Don’t forget their beds, especially when camping in cold weather.  We are intending to use hammocks for a number of the nights, due to terrain, and we’re working on the canine solution.  Nemo the chihuahua can join GM in the hammock, but I am a bit uncertain about how agreeable Red Dog will be to sleeping in a hammock.  (Haven’t tried it yet…she’s remarkably good about sharing a cot though!)  I’m assuming she’s going to find the movement of the hammock disturbing, and may prefer solid ground.  With her advanced age, sleeping on the cold ground is going to aggravate old joints, and that’s not conducive to her enjoying the trip.  If she refuses to agree to sleep in the hammock, something we’re going to work on this summer, we will need to find a compact and light solution to insulating her from the ground’s heat sucking tendencies if she’s not joining us on our bed in a tent or helping me stay warm in the hammock.  We may have to come up with an insulating pad that fits the bottom of the bicycle trailer she rides in when we’re biking (she’s also too old to run alongside a bike for any distance) and use that for her sleeping arrangement.  At night, if we’re not in a tent, she’s tethered to a tree or other large sturdy object to prevent her wandering off and getting into mischief.  When riding in the trailer, she’s tethered to that to prevent a startled dog from jumping out and into traffic or other danger.  Nemo will also be tethered into his basket or carrier, for the same reason.  We have all seen dogs become suddenly and unexpectedly alarmed by some noise or sight that they are unfamiliar with, and it is much better to be safe than sorry, especially when motor vehicles enter into the equation!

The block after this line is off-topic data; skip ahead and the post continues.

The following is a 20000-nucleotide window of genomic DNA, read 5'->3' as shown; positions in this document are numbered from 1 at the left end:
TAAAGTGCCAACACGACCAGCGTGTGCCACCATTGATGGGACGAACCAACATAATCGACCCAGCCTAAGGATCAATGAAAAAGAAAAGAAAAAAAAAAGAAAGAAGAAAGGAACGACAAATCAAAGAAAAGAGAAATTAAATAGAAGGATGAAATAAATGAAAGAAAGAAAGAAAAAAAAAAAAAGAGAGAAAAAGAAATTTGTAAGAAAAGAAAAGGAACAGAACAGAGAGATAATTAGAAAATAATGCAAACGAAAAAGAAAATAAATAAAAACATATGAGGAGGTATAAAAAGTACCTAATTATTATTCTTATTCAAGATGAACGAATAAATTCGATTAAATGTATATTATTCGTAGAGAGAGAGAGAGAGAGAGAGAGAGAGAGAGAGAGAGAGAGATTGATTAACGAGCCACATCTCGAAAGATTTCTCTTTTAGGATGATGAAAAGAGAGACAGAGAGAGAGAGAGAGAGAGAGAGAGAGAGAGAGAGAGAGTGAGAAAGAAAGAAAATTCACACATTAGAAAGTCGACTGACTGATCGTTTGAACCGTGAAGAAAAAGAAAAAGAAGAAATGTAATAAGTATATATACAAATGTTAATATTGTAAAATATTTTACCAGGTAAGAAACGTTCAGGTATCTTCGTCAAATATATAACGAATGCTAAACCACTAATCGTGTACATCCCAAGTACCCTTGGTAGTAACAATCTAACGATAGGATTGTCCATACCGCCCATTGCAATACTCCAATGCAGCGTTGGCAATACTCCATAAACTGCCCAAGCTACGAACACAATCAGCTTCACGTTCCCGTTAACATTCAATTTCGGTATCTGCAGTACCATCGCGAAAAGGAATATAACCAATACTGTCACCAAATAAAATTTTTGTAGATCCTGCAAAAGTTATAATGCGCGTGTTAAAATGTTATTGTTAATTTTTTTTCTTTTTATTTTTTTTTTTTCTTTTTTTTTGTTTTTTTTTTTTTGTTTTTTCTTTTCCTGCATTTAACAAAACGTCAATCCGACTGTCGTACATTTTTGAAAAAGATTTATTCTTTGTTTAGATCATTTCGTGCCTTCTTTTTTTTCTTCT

For Nemo, we’ve decided on a handlebar basket solution due to his size (about 7 lbs.) but we also would like to have one that has a top for shade at least, since we live on the Gulf Coast and the summer sun is scorching hot.   Since Nemo is a “daddy’s boy”, the basket will be put on “daddy’s” bicycle, which  means he is not thrilled with anything too frilly or “sissy” either.  (Probably for the same reasons that he does not regard spandex as appropriate attire for himself.)  So…no flowers, lacey trim, pink or baby blue baskets either.  Something suitably masculine for the little boy and his adoring daddy is what is on my shopping list.  We are apt to look for a standard soft pet carrier that will fit in a regular bike basket, as the pre-made solutions I’ve seen so far are overpriced and under-quality, as far as their reviews have indicated.